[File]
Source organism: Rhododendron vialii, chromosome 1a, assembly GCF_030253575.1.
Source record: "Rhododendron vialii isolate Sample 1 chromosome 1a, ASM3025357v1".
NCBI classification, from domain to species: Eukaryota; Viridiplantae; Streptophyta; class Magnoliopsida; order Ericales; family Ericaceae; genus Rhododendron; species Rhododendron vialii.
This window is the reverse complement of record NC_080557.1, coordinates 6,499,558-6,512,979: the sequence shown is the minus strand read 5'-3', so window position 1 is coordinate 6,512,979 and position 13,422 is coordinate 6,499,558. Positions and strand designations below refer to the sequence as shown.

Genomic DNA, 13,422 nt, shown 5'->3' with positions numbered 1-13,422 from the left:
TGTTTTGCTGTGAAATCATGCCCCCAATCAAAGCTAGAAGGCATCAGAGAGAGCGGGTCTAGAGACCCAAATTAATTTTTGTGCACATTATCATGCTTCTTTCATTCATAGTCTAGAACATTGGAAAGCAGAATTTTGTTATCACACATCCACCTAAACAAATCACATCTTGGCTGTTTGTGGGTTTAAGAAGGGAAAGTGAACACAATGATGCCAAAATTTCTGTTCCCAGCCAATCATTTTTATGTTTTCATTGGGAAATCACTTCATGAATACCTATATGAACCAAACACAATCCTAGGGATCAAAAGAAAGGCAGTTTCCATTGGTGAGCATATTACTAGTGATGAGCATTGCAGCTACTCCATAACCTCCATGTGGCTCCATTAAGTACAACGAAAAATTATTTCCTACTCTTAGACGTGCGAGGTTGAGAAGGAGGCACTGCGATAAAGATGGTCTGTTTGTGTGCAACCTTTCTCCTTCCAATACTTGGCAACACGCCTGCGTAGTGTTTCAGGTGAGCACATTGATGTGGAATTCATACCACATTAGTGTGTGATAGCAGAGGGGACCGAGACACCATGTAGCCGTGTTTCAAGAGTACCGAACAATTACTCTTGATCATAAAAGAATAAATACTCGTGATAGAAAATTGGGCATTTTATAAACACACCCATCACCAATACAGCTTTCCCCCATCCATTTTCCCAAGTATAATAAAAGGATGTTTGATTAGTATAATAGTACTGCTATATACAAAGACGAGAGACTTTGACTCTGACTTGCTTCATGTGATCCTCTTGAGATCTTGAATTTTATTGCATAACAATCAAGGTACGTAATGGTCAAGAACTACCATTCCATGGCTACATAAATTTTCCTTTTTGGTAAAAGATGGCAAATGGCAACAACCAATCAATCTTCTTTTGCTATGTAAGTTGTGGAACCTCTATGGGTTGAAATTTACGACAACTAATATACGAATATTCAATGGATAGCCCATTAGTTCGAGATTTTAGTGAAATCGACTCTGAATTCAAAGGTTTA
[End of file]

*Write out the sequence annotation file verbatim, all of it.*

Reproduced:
Source organism: Rhododendron vialii, chromosome 1a, assembly GCF_030253575.1.
Source record: "Rhododendron vialii isolate Sample 1 chromosome 1a, ASM3025357v1".
NCBI classification, from domain to species: Eukaryota; Viridiplantae; Streptophyta; class Magnoliopsida; order Ericales; family Ericaceae; genus Rhododendron; species Rhododendron vialii.
This window is the reverse complement of record NC_080557.1, coordinates 6,499,558-6,512,979: the sequence shown is the minus strand read 5'-3', so window position 1 is coordinate 6,512,979 and position 13,422 is coordinate 6,499,558. Positions and strand designations below refer to the sequence as shown.

Genomic DNA, 13,422 nt, shown 5'->3' with positions numbered 1-13,422 from the left:
TGTTTTGCTGTGAAATCATGCCCCCAATCAAAGCTAGAAGGCATCAGAGAGAGCGGGTCTAGAGACCCAAATTAATTTTTGTGCACATTATCATGCTTCTTTCATTCATAGTCTAGAACATTGGAAAGCAGAATTTTGTTATCACACATCCACCTAAACAAATCACATCTTGGCTGTTTGTGGGTTTAAGAAGGGAAAGTGAACACAATGATGCCAAAATTTCTGTTCCCAGCCAATCATTTTTATGTTTTCATTGGGAAATCACTTCATGAATACCTATATGAACCAAACACAATCCTAGGGATCAAAAGAAAGGCAGTTTCCATTGGTGAGCATATTACTAGTGATGAGCATTGCAGCTACTCCATAACCTCCATGTGGCTCCATTAAGTACAACGAAAAATTATTTCCTACTCTTAGACGTGCGAGGTTGAGAAGGAGGCACTGCGATAAAGATGGTCTGTTTGTGTGCAACCTTTCTCCTTCCAATACTTGGCAACACGCCTGCGTAGTGTTTCAGGTGAGCACATTGATGTGGAATTCATACCACATTAGTGTGTGATAGCAGAGGGGACCGAGACACCATGTAGCCGTGTTTCAAGAGTACCGAACAATTACTCTTGATCATAAAAGAATAAATACTCGTGATAGAAAATTGGGCATTTTATAAACACACCCATCACCAATACAGCTTTCCCCCATCCATTTTCCCAAGTATAATAAAAGGATGTTTGATTAGTATAATAGTACTGCTATATACAAAGACGAGAGACTTTGACTCTGACTTGCTTCATGTGATCCTCTTGAGATCTTGAATTTTATTGCATAACAATCAAGGTACGTAATGGTCAAGAACTACCATTCCATGGCTACATAAATTTTCCTTTTTGGTAAAAGATGGCAAATGGCAACAACCAATCAATCTTCTTTTGCTATGTAAGTTGTGGAACCTCTATGGGTTGAAATTTACGACAACTAATATACGAATATTCAATGGATAGCCCATTAGTTCGAGATTTTAGTGAAATCGACTCTGAATTCAAAGGTTTA